9/11 was one of the most catastrophic terrorist attacks in US history. Many residents of Lower Manhattan, and surrounding areas, reported having symptoms caused by toxic debris at Ground Zero. Additionally, various research studies have identified various conditions associated with exposure at Ground Zero.
As a result of evidence found in numerous studies, the World Trade Center (WTC) Health Program deals with the attack’s health impacts on the Twin Towers. The WTC Health Program was established to assist survivors and responders who enrolled for health care assistance for 9/11-related illnesses due to exposure to containment air.
Five Health Impacts of 9/11
According to the World Trade Center Health Program Statistics, there are 10 certified WTC illness among living 9/11 survivors and responders. However, this article will mention the most common medical conditions. Here are five health impacts of 9/11:
- Chronic Rhinosinusitis
Chronic Rhinosinusitis (CRS) is number one on the top 10 certified conditions by the WTC Health Program. The smoke and dust exposure from the collapse of the WTC Towers affected thousands of responders and survivors of the 9/11 attack. Additionally, rescue and digging work also contributed to the cause of the disease. According to the Program Statistics, 27,558 responders and 6,381 survivors enrolled in the program contracted this disease.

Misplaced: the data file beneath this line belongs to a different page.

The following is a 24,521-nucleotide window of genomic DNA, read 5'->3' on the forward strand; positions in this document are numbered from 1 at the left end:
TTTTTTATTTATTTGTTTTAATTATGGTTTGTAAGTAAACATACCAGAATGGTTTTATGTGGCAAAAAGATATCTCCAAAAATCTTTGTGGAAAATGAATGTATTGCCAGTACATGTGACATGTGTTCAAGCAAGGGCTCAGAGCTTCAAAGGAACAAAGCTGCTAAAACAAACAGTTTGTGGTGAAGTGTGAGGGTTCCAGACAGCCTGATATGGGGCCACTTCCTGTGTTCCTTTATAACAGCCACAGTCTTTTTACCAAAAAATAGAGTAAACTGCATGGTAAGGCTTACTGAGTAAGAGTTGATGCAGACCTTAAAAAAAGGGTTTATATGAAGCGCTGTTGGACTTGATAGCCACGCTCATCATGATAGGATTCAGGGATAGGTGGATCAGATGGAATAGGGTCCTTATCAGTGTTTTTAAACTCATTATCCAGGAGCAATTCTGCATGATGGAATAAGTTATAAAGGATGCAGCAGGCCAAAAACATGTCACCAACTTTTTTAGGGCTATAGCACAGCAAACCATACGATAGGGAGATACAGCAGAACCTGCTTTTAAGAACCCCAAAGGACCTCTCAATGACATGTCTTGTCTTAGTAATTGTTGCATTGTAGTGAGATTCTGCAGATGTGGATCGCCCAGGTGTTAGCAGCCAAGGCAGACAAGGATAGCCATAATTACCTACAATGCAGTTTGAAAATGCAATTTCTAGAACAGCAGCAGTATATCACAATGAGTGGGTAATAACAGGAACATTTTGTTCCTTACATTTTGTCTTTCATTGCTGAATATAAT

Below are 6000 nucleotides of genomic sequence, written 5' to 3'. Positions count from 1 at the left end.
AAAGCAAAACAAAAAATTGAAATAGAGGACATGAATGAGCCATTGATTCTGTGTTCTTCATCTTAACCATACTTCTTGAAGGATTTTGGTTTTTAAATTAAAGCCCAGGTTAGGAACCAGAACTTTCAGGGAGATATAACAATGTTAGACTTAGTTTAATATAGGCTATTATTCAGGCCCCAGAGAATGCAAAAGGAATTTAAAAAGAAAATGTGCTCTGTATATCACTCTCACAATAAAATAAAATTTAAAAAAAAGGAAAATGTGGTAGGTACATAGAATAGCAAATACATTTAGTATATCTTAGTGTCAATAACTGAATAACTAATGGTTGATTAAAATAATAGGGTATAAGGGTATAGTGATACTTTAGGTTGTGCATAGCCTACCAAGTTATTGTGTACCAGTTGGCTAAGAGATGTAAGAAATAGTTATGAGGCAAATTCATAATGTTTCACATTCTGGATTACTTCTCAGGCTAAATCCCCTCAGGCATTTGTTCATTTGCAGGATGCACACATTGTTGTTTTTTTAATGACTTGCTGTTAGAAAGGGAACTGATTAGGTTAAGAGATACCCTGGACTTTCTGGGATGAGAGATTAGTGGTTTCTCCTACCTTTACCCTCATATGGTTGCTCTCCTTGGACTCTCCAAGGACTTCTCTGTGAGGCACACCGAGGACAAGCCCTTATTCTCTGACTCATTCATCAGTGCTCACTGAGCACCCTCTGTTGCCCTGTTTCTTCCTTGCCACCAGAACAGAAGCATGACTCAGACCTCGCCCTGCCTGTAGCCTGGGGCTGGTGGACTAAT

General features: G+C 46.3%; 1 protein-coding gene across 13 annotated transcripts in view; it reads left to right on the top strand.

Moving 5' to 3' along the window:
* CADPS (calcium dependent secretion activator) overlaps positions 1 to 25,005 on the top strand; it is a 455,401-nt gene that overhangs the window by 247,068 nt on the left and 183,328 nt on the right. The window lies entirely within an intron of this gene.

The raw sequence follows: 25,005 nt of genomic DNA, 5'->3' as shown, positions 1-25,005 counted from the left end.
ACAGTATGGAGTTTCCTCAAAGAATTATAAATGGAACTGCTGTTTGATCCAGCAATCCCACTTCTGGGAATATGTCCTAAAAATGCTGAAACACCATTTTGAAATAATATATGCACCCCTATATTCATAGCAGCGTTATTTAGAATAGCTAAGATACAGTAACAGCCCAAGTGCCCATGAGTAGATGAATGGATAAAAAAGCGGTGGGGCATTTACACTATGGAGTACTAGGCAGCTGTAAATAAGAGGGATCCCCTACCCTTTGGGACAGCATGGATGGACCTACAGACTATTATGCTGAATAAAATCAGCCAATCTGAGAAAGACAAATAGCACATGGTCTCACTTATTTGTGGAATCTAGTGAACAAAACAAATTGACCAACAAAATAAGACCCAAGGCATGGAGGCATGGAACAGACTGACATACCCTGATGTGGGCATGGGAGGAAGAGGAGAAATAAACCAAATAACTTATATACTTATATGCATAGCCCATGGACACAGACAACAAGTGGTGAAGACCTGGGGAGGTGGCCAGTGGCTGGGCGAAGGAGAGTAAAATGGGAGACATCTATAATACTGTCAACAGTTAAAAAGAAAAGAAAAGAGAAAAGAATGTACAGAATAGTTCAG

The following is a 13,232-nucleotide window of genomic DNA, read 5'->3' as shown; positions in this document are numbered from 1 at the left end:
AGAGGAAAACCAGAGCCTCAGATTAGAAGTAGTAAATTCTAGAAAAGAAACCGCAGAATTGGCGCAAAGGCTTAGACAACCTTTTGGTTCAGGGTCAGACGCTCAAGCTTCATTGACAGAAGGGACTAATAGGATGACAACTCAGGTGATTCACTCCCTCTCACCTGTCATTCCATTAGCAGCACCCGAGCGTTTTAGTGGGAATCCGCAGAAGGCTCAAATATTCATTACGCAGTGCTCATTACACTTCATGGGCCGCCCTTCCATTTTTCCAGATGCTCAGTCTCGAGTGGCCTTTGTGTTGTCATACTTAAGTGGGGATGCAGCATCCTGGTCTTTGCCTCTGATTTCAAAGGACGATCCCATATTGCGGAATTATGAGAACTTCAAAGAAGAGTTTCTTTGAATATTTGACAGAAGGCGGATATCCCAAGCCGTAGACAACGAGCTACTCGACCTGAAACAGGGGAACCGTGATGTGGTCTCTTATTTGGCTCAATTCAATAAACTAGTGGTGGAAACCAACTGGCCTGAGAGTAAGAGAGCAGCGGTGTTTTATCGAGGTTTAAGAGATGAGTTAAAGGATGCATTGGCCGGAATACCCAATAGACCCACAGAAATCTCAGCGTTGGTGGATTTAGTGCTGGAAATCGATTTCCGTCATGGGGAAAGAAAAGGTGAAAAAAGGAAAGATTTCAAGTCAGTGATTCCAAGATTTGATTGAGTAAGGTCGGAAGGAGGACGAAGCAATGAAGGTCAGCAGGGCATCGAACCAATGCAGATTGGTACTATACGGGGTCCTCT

CRS is the infection and inflammation of the sinus. Sinus disease is caused by infections, polyps’growth, blocked airways from allergies, or asthma. People with this disease may feel symptoms for at least 12 consecutive weeks. Patients may feel facial pain, nasal discharge, decreased sense of taste and smell, and nasal congestion. Furthermore, there’s no cure for the disease, but patients will need life-long treatment.
- Gastroesophageal Reflux Disease (GERD)
Gastroesophageal Reflux Disease (GERD) is a chronic disease that has been the most common health impact after the attacks. The disease is part of an Aerodigestive disorder that affects breathing airways. Survivors and responders exposed to the dust clouds were at risk of GERD.
GERD differs from heartburn and acid reflux. It affects the lower esophageal sphincter, which causes stomach acid to flow back to the tube connecting the stomach and mouth.
A study conducted in 2011 found that 13% of participants that lived near or worked at Ground Zero experienced common symptoms of GERD five to six years after the attack. Additionally, the disease occurred more among those comorbid conditions like PTSD and asthma. The symptoms are:
- Indigestion or acid reflux
- Dry cough
- Discomfort in the upper abdomen
Those exposed in the debris may be eligible for free medical care and treatment through the WTC Health Program.
The exposure to the contaminated air during and after the 9/11 attack left many responders, survivors, volunteers, and cleanup crew workers prone to cancer. The dust from the towers was toxic because of the mixture of concrete, synthetic vitreous fibers, and gypsum. Additionally, the heat, fire, and thousands of gallons of fuel resulted in the release of combustion byproducts.